Streets and public rights-of-way make up a whopping 25% of San Francisco’s total land area–more land than all of the city’s parks combined. Many of the streets are wider than necessary or contain wasted space, and that’s where the Pavement to Parks initiative comes in. The recently-launched program puts plazas and seating areas in excess roadways by painting over the asphalt, installing tables and chairs, and putting up protective barriers.
The program’s three new mini-parks–Castro Commons, Showplace Triangle and Guerrero Park–have already proved wildly successful, with a 29% increase in pedestrian traffic at Showplace Triangle alone. Now the city has announced it will install 12 new pavements-to-parks in 2010.
Next up: parklets at the Mojo Cafe on Divisadero Street and at the Revolution Cafe on 22nd Street near Bartlett. The Divisadero parklet will feature a wooden platform that, according to Pavements to Parks, “will bring the grade of the sidewalk out into the parking lane, providing space for sitting, enjoying the city, and parking one’s bike.” The Bartlett parklet, set to be installed by ReBar group, will take up 60 feet of space and feature modular elements that can be moved around. Both projects will be installed in early March.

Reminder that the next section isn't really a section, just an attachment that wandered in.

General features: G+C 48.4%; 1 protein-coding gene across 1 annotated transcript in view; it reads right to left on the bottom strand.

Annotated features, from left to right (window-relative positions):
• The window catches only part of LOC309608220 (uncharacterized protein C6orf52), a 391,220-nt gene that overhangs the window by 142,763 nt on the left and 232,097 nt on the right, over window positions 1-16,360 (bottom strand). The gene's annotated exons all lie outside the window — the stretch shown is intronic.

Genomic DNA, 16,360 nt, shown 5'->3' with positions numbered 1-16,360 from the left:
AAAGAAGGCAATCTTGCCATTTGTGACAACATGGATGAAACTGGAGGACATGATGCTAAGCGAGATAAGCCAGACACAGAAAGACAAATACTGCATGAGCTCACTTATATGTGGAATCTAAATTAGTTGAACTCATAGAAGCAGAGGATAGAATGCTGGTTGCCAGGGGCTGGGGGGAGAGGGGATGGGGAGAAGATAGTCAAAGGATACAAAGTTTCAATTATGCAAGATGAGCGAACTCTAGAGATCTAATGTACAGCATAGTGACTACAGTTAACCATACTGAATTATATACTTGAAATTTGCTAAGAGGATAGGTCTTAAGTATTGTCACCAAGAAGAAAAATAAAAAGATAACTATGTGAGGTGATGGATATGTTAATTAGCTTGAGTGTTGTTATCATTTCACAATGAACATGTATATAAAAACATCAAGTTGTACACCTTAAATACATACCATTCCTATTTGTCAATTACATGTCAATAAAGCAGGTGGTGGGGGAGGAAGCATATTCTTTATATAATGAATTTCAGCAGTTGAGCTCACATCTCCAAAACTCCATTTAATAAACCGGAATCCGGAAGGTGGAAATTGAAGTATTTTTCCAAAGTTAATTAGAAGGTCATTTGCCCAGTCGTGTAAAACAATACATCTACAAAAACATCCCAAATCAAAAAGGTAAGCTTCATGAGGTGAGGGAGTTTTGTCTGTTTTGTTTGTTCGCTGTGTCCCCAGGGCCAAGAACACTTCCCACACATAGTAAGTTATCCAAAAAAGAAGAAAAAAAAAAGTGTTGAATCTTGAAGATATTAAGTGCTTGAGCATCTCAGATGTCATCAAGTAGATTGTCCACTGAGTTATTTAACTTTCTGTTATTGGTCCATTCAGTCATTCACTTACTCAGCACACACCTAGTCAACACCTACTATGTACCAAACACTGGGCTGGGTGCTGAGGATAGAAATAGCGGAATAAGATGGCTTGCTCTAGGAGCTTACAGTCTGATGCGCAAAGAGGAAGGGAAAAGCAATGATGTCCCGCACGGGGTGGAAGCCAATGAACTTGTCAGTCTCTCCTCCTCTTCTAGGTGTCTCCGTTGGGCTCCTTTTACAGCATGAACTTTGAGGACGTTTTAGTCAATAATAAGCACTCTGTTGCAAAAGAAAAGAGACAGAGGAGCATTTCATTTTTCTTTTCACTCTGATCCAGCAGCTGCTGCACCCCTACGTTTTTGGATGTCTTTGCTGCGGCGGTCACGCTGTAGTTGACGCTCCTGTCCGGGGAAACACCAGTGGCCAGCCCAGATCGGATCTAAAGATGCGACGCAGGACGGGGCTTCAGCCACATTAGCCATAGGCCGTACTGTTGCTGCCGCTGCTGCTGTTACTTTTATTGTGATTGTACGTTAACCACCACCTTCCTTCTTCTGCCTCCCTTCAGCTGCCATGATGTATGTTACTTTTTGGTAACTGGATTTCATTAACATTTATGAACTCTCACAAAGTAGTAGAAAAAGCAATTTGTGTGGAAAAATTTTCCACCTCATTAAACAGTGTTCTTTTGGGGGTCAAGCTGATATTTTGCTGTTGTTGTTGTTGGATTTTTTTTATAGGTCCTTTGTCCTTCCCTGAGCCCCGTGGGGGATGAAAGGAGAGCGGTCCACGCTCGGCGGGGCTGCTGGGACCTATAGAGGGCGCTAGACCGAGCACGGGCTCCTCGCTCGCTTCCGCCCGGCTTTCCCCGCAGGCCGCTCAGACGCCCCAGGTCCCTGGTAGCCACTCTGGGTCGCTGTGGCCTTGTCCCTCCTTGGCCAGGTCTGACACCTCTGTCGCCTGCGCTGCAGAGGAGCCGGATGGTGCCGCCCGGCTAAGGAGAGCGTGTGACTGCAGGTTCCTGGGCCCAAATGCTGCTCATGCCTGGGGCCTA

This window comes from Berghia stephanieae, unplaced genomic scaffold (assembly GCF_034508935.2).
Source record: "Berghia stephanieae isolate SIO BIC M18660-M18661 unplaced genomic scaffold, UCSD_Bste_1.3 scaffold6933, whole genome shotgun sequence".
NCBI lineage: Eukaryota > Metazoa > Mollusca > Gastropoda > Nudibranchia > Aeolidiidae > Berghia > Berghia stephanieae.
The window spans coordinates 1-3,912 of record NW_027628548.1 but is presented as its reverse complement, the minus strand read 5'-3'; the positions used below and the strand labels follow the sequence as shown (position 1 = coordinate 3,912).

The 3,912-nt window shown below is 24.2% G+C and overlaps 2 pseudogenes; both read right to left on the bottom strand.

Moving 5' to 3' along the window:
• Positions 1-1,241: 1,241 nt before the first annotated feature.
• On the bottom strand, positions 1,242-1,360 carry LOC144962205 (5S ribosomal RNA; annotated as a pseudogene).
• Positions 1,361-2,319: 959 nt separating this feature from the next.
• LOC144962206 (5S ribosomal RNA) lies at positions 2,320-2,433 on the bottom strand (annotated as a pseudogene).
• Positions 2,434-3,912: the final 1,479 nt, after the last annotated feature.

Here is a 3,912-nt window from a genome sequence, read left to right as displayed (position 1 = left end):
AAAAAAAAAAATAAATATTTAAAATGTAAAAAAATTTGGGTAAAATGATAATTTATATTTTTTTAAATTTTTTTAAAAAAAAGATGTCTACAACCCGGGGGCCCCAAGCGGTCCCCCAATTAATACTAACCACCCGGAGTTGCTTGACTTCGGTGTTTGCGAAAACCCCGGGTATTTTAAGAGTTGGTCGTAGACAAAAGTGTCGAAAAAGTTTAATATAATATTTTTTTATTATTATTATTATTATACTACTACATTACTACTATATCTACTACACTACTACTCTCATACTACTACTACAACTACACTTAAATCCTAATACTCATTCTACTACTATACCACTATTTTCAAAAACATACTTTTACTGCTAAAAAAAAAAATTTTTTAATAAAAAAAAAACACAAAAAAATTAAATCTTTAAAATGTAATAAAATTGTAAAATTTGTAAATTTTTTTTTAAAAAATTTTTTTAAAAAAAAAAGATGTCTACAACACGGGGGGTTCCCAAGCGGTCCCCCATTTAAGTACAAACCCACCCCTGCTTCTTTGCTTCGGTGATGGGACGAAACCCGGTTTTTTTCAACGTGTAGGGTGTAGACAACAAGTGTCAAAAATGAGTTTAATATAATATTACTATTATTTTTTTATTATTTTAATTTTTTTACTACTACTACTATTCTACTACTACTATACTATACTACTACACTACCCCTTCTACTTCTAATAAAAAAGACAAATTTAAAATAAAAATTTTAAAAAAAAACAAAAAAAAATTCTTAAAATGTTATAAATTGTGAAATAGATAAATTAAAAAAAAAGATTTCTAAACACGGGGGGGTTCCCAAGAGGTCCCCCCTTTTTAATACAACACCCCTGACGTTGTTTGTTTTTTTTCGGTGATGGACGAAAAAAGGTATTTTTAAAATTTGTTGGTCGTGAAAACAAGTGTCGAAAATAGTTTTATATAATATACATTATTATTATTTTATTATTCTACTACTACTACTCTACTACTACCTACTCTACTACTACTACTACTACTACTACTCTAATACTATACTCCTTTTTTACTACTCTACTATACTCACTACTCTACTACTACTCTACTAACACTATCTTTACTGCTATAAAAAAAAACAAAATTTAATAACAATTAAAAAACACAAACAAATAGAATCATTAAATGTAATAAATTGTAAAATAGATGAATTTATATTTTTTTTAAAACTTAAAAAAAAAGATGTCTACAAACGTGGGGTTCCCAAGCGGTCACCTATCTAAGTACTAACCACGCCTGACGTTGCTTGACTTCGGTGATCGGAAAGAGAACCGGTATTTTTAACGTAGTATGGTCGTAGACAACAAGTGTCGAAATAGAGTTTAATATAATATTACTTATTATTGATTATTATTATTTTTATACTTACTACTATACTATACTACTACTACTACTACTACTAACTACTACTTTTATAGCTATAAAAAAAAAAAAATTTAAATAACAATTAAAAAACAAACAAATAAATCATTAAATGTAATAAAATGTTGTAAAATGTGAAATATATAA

Want to see a parklet in your neighborhood? Pavement to Parks projects are selected based on a number of criteria, including under-utilized roadway, lack of public space in the surrounding neighborhood, community support, and the potential to increase pedestrian and bike safety.
Via ABC News